The most notable changes are on board, with the passenger compartment better reflecting the car’s asking price. For example, the numerous plastic panels feature a better finish. The dashboard is still classic, as its layout, gauges and commands are still a long way from the integrated design found in other cars. The small toggle-switch used to start the car is a perfect illustration of how we are moving away from traditional passenger compartments.

In the middle of the dashboard, the MINI’s signature oversize speedometer remains, but in a more modern form. At its centre, there’s an 8.8-inch colour screen that displays a wide variety of information. The idea to replace the controller with a more conventional scroll wheel to control the various elements of this system was a masterstroke. The speedometer is bordered by an LED band displaying different colours and feedback: for example, it turns green when you drive in an energy-efficient manner. The storage space is a little more generous and the room in the back seats has increased compared to the old generation.

On the road

The MINI isn’t just an extraordinary luxury car, it’s a lot of fun to drive, too. This little go-kart can be driven with your fingertips, and it remains glued to the pavement at all times. In fact, it’s a sweet ride for any racing enthusiast. Its compact size and very low centre of gravity make it agile while its reduced weight makes for exhilarating performances in spite of its minimalist engine capacity. The Cooper S goes from 0-100 km/hr in 6.7 seconds—not too shabby at all!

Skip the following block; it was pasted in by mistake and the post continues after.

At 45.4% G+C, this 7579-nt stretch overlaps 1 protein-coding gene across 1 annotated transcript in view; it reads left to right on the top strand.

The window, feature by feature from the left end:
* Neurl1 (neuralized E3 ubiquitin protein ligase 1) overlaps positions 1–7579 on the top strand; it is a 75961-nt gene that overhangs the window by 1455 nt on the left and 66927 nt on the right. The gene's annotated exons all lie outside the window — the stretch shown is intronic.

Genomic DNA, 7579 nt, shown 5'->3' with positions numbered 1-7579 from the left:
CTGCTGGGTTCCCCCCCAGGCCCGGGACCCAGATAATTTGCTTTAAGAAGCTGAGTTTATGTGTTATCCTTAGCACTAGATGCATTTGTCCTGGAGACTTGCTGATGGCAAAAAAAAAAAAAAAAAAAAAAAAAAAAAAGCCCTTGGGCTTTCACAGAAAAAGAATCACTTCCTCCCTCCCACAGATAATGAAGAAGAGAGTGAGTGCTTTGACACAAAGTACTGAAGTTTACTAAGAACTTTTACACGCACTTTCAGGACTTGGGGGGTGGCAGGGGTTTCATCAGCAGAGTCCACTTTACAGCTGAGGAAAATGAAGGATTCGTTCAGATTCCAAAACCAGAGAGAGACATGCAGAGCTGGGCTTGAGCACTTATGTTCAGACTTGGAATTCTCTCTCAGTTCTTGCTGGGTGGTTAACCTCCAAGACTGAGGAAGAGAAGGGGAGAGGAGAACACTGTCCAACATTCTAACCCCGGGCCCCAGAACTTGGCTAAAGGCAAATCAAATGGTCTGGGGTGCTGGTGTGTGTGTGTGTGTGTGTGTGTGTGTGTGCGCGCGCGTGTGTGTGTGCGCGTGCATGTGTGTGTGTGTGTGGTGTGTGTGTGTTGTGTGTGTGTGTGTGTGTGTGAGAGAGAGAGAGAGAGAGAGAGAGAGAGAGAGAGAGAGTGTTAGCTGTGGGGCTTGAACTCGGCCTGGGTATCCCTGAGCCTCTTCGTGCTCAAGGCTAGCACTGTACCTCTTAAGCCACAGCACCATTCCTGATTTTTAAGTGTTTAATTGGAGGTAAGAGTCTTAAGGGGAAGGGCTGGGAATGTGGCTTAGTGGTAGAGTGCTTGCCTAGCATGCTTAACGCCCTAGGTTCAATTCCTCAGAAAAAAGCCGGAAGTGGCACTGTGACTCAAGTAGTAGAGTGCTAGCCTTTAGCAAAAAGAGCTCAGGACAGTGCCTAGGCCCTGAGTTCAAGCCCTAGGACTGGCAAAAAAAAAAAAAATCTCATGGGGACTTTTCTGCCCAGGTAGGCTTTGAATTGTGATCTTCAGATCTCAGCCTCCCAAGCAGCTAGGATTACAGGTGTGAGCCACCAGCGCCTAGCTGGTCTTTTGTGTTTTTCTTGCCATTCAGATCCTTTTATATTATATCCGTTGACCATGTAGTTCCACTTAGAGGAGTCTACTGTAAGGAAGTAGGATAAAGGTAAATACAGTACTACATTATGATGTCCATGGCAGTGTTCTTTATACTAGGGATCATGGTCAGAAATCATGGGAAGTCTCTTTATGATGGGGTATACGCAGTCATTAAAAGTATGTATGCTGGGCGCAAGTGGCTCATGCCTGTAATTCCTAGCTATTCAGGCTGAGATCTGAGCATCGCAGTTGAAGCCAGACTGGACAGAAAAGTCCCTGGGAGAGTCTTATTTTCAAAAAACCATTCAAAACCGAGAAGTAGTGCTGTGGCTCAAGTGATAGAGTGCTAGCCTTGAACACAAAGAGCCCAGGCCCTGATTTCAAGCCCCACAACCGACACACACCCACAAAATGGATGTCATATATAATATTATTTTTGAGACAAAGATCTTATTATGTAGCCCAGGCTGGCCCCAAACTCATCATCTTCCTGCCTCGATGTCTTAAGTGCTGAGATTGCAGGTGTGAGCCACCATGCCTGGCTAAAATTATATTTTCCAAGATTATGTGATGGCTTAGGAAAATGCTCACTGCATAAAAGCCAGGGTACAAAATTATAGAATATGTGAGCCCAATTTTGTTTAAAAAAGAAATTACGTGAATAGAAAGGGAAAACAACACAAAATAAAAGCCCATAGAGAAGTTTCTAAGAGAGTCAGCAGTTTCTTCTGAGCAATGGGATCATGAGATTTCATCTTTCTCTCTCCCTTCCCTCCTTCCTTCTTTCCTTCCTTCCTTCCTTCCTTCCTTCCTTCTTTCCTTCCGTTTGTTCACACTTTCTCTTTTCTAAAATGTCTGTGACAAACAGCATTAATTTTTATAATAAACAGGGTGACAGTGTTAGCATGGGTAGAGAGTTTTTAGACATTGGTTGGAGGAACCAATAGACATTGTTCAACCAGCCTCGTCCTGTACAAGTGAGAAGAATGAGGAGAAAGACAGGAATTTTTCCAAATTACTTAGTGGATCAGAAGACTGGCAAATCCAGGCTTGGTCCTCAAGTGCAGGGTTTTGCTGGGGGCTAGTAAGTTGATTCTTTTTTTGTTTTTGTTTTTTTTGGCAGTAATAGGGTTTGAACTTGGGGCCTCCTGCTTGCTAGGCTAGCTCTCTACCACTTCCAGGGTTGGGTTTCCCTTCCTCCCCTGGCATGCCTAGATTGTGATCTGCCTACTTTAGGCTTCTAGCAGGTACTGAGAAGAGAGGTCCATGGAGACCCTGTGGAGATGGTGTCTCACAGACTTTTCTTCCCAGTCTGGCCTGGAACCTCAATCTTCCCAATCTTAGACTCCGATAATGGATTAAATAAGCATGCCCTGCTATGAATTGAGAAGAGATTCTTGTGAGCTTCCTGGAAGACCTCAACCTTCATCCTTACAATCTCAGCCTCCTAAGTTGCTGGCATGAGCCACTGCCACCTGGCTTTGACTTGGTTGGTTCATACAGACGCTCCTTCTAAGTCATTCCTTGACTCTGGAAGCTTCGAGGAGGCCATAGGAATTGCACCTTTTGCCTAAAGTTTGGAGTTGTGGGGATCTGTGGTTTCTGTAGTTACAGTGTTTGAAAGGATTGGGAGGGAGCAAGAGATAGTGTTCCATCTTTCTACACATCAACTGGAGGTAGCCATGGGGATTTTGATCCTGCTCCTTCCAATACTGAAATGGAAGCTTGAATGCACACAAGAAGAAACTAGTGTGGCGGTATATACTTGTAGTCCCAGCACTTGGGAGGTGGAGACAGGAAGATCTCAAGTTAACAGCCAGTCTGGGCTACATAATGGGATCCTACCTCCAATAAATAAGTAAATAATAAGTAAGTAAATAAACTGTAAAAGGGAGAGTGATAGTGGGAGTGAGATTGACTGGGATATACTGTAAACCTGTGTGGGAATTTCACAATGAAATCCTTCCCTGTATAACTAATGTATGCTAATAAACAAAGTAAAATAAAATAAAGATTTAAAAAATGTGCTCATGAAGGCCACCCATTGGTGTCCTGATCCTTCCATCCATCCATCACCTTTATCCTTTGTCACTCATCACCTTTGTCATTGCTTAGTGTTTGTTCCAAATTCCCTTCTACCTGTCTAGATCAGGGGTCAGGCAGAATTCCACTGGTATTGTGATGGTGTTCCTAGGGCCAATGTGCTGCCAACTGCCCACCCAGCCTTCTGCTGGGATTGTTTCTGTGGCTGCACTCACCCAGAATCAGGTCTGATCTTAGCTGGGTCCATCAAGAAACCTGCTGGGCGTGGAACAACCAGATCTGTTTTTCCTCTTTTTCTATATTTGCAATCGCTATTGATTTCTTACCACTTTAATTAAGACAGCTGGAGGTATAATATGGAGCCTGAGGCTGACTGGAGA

Of the two engines, the Cooper S’ 2.0-litre four-cylinder is the most intoxicating. Its superior torque makes both the acceleration and pick up more pleasant. But alas, we miss the initial oomph of the old turbocharged engine. When you engage Sport mode, the car “understands” that you want a more dynamic ride and, as a result, it adjusts several settings to maximize performance. It even makes the muffler backfire when you decelerate, which is a small but much appreciated detail.

The MINI Cooper’s new configuration pushes the wheels even further out to the car’s extremities, not only improving the space in the passenger compartment, but optimizing the car’s handling at the same time. The shape and feel of the steering wheel are worthy of a race car and the lateral support of the seats has been upgraded. All of this adds to the feeling of being in a small race car.

Normally, people get excited about the arrival of new generation models. In the case of the new MINI, we admit to feeling the thrill, even though we still have a soft spot for the older generations. That’s proof positive that the car is a classic! Its price will be unveiled at a later date, but you can bet your bottom dollar that the options catalogue will be another huge blow to the pocketbook.